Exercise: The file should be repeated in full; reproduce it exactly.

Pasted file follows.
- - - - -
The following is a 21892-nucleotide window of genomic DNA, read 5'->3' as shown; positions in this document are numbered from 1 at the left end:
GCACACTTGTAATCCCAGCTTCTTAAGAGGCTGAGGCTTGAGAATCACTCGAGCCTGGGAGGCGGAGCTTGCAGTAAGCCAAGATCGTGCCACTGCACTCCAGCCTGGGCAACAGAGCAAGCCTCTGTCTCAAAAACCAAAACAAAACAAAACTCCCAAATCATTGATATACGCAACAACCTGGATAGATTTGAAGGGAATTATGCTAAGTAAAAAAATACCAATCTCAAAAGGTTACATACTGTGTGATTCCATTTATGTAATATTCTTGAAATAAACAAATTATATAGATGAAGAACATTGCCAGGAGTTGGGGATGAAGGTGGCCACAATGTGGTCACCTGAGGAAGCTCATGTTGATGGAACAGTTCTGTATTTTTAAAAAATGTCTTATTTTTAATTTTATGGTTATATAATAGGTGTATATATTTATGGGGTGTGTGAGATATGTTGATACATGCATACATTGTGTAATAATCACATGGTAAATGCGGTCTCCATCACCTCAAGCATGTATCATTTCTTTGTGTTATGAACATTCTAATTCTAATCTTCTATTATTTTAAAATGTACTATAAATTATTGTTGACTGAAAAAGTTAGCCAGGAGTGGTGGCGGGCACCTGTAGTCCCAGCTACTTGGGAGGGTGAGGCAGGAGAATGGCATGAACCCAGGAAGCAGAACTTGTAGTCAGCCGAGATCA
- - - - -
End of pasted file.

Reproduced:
The following is a 21892-nucleotide window of genomic DNA, read 5'->3' as shown; positions in this document are numbered from 1 at the left end:
GCACACTTGTAATCCCAGCTTCTTAAGAGGCTGAGGCTTGAGAATCACTCGAGCCTGGGAGGCGGAGCTTGCAGTAAGCCAAGATCGTGCCACTGCACTCCAGCCTGGGCAACAGAGCAAGCCTCTGTCTCAAAAACCAAAACAAAACAAAACTCCCAAATCATTGATATACGCAACAACCTGGATAGATTTGAAGGGAATTATGCTAAGTAAAAAAATACCAATCTCAAAAGGTTACATACTGTGTGATTCCATTTATGTAATATTCTTGAAATAAACAAATTATATAGATGAAGAACATTGCCAGGAGTTGGGGATGAAGGTGGCCACAATGTGGTCACCTGAGGAAGCTCATGTTGATGGAACAGTTCTGTATTTTTAAAAAATGTCTTATTTTTAATTTTATGGTTATATAATAGGTGTATATATTTATGGGGTGTGTGAGATATGTTGATACATGCATACATTGTGTAATAATCACATGGTAAATGCGGTCTCCATCACCTCAAGCATGTATCATTTCTTTGTGTTATGAACATTCTAATTCTAATCTTCTATTATTTTAAAATGTACTATAAATTATTGTTGACTGAAAAAGTTAGCCAGGAGTGGTGGCGGGCACCTGTAGTCCCAGCTACTTGGGAGGGTGAGGCAGGAGAATGGCATGAACCCAGGAAGCAGAACTTGTAGTCAGCCGAGATCA